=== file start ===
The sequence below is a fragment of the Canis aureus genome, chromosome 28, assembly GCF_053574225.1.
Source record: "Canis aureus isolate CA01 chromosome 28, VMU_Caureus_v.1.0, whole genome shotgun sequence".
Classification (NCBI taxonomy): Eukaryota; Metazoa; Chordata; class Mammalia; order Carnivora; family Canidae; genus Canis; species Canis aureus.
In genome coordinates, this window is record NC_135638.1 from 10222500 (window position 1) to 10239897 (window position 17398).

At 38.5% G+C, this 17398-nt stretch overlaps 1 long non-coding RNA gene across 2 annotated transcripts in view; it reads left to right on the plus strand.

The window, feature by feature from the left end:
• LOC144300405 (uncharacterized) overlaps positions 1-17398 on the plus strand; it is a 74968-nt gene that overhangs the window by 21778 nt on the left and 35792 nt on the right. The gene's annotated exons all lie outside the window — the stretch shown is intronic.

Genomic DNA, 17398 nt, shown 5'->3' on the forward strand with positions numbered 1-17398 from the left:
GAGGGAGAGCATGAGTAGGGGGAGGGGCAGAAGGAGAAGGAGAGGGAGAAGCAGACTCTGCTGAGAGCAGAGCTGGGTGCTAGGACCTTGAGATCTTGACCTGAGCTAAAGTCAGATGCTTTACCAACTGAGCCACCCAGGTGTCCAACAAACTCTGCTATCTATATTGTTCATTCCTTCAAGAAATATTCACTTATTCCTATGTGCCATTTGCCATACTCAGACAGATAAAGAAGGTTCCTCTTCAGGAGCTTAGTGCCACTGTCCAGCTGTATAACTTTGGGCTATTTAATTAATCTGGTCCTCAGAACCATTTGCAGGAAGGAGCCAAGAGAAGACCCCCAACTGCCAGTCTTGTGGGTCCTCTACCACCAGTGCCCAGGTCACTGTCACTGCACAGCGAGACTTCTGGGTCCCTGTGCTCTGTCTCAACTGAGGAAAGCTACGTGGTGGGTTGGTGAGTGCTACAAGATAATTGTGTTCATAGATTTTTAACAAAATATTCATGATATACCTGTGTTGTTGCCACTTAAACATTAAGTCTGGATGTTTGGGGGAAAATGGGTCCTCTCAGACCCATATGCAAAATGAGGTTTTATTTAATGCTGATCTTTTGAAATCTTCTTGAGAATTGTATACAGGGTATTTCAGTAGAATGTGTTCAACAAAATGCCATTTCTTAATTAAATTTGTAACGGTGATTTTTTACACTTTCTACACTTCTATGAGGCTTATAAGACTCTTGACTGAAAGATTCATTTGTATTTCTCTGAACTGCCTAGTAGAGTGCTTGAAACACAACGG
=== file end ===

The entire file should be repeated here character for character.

The sequence below is a fragment of the Canis aureus genome, chromosome 28, assembly GCF_053574225.1.
Source record: "Canis aureus isolate CA01 chromosome 28, VMU_Caureus_v.1.0, whole genome shotgun sequence".
Classification (NCBI taxonomy): Eukaryota; Metazoa; Chordata; class Mammalia; order Carnivora; family Canidae; genus Canis; species Canis aureus.
In genome coordinates, this window is record NC_135638.1 from 10222500 (window position 1) to 10239897 (window position 17398).

At 38.5% G+C, this 17398-nt stretch overlaps 1 long non-coding RNA gene across 2 annotated transcripts in view; it reads left to right on the plus strand.

The window, feature by feature from the left end:
• LOC144300405 (uncharacterized) overlaps positions 1-17398 on the plus strand; it is a 74968-nt gene that overhangs the window by 21778 nt on the left and 35792 nt on the right. The gene's annotated exons all lie outside the window — the stretch shown is intronic.

Genomic DNA, 17398 nt, shown 5'->3' on the forward strand with positions numbered 1-17398 from the left:
GAGGGAGAGCATGAGTAGGGGGAGGGGCAGAAGGAGAAGGAGAGGGAGAAGCAGACTCTGCTGAGAGCAGAGCTGGGTGCTAGGACCTTGAGATCTTGACCTGAGCTAAAGTCAGATGCTTTACCAACTGAGCCACCCAGGTGTCCAACAAACTCTGCTATCTATATTGTTCATTCCTTCAAGAAATATTCACTTATTCCTATGTGCCATTTGCCATACTCAGACAGATAAAGAAGGTTCCTCTTCAGGAGCTTAGTGCCACTGTCCAGCTGTATAACTTTGGGCTATTTAATTAATCTGGTCCTCAGAACCATTTGCAGGAAGGAGCCAAGAGAAGACCCCCAACTGCCAGTCTTGTGGGTCCTCTACCACCAGTGCCCAGGTCACTGTCACTGCACAGCGAGACTTCTGGGTCCCTGTGCTCTGTCTCAACTGAGGAAAGCTACGTGGTGGGTTGGTGAGTGCTACAAGATAATTGTGTTCATAGATTTTTAACAAAATATTCATGATATACCTGTGTTGTTGCCACTTAAACATTAAGTCTGGATGTTTGGGGGAAAATGGGTCCTCTCAGACCCATATGCAAAATGAGGTTTTATTTAATGCTGATCTTTTGAAATCTTCTTGAGAATTGTATACAGGGTATTTCAGTAGAATGTGTTCAACAAAATGCCATTTCTTAATTAAATTTGTAACGGTGATTTTTTACACTTTCTACACTTCTATGAGGCTTATAAGACTCTTGACTGAAAGATTCATTTGTATTTCTCTGAACTGCCTAGTAGAGTGCTTGAAACACAACGG